- The final button is by far my favorite—the “auto” button—which is the “set it and forget it” button. It prompts the unit’s sensor to evaluate your air and vary its speed accordingly.
The BreatheSmart that I have includes Alen’s HEPA-OdorCell filter, making it the ideal unit for pet homes, because, let’s face it, if you have pets, you have odors. For me, the dogs are worth the resulting odor, but the BreatheSmart unit has sucked up all of the doggie smell. Pearl is way overdue for a bath, but that’s not bothering me, and I think it’s because of the BreatheSmart.
In terms of noise, when the BreatheSmart is on the lowest setting, you don’t even know it’s running. The second setting (of four) brings up a little white noise. The third setting’s sound is equivalent to a window-unit air conditioner running on low, but without the rattle—just a smooth, consistent whoosh of air. The final setting, turbo, is equivalent to a window air conditioner on high. Personally, I like white noise in my bedroom, so I’m happy with this unit at any of the settings. I imagine that this unit would work great for odor control in rooms with rodents or rabbits, as well.
Bells and whistles . . . here’s one: There are quite a few lights on the top of the unit, which can be annoying in a dark bedroom, but Alen thought of everything—simply press the power button once and the lights go out, but the unit keeps working exactly as you set it, either on a particular speed or on auto. To bring up the lights again, press the button once to turn the unit off, then again to turn it on—voila, lights! I like the lights during the day (so I can see how dirty my air is!) and then lights off at night.
One aspect of “air purifier ownership” is changing the filter when necessary, and I find that it’s point of contention among people trying to choose an air purifier, worried about how often they’re going to have to change the filter and about the expense. With the BreatheSmart, I imagine I’ll have to change the filter about every eight to ten months (or when the “filter life” sensor turns red), considering I’m running the unit all the time, which I feel OK about because it’s Energy Star certified, running about the wattage of a light bulb.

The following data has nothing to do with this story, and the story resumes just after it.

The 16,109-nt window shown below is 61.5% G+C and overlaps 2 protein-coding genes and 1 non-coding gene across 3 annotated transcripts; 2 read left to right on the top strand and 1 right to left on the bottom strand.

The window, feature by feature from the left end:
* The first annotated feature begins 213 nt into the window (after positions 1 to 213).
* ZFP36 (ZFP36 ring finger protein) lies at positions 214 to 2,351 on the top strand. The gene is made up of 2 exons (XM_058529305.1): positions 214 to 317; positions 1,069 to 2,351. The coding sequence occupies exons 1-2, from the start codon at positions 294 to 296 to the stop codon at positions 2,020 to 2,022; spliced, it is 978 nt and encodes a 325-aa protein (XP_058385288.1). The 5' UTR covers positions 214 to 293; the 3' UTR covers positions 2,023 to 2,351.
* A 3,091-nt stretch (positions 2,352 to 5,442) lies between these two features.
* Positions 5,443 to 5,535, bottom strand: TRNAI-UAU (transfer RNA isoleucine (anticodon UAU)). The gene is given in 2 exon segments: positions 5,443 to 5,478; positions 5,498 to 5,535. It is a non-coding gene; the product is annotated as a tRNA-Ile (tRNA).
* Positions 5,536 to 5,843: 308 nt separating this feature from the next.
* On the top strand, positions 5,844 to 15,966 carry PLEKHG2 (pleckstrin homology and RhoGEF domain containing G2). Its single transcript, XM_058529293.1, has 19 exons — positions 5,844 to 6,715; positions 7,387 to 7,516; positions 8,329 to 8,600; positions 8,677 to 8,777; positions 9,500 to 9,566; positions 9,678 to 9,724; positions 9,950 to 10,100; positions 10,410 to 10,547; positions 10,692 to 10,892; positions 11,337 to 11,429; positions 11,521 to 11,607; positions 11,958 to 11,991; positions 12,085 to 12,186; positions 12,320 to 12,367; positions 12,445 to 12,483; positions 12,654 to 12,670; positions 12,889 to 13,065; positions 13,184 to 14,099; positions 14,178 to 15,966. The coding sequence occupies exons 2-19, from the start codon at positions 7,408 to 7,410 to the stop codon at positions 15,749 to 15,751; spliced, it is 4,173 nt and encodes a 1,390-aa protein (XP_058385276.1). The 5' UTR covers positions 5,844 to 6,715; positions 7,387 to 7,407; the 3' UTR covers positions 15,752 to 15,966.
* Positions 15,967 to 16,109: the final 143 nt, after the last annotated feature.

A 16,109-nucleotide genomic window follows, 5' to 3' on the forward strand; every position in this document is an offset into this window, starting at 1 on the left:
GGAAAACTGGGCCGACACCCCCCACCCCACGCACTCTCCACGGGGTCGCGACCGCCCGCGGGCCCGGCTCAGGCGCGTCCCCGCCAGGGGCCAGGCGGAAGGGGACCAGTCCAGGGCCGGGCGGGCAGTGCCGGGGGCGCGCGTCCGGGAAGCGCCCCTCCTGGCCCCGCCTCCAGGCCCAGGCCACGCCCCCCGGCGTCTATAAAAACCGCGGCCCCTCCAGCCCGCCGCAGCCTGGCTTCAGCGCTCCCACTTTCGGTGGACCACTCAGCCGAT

I like to think of an air purifier like a pet. You have no issue feeding your dog or cat, taking her to the veterinarian, or buying her beds and toys, right? Then you should have no problem buying a replacement filter once or twice a year. For me, it’s a health and allergy issue—I know that I need to breathe clean air to remain healthy, avoid mold particles (horrible for your health), and not suffer from my dog allergies, and having to buy a filter once a year is a small price to pay for that. Alen has an auto ship program that saves you 10% on filters.
Though I have the BreatheSmart unit in a 250 square foot room, it can cover up to 1100 square feet. Of course, the smaller the space, the more filtration will occur. You can read more of the unit’s specs on the Alen site.
A couple cool things about the company, Alen. First, all of their products have a Lifetime Limited Warranty, which is basically unheard of these days. Here’s what they say: “If there is ever an issue with your Alen Air Purifier—either 1 year or 20 years from now—we will repair or replace it, as long as you are maintaining your air purifier by replacing its filter on a regular basis.”
Secondly, they have an Allergy Relief Guarantee. If you’re not satisfied within 60 days they will refund your money and even pay to ship the unit back. That’s the mark of a company who feels strongly that they have a quality product.
About the price . . . you get what you pay for, especially these days. This filter is in the mid range of air purifiers in terms of price. There are more expensive units, but they aren’t necessarily better. I think it’s clear that I’m a fan of this unit, and Alen in general. I’ve been running their A350 Air Purifier in my New York City bedroom for over a year, but I think I’m leaning toward the BreatheSmart as my favorite for a few reasons, not the least of which is that it’s very attractive.
From the Alen website: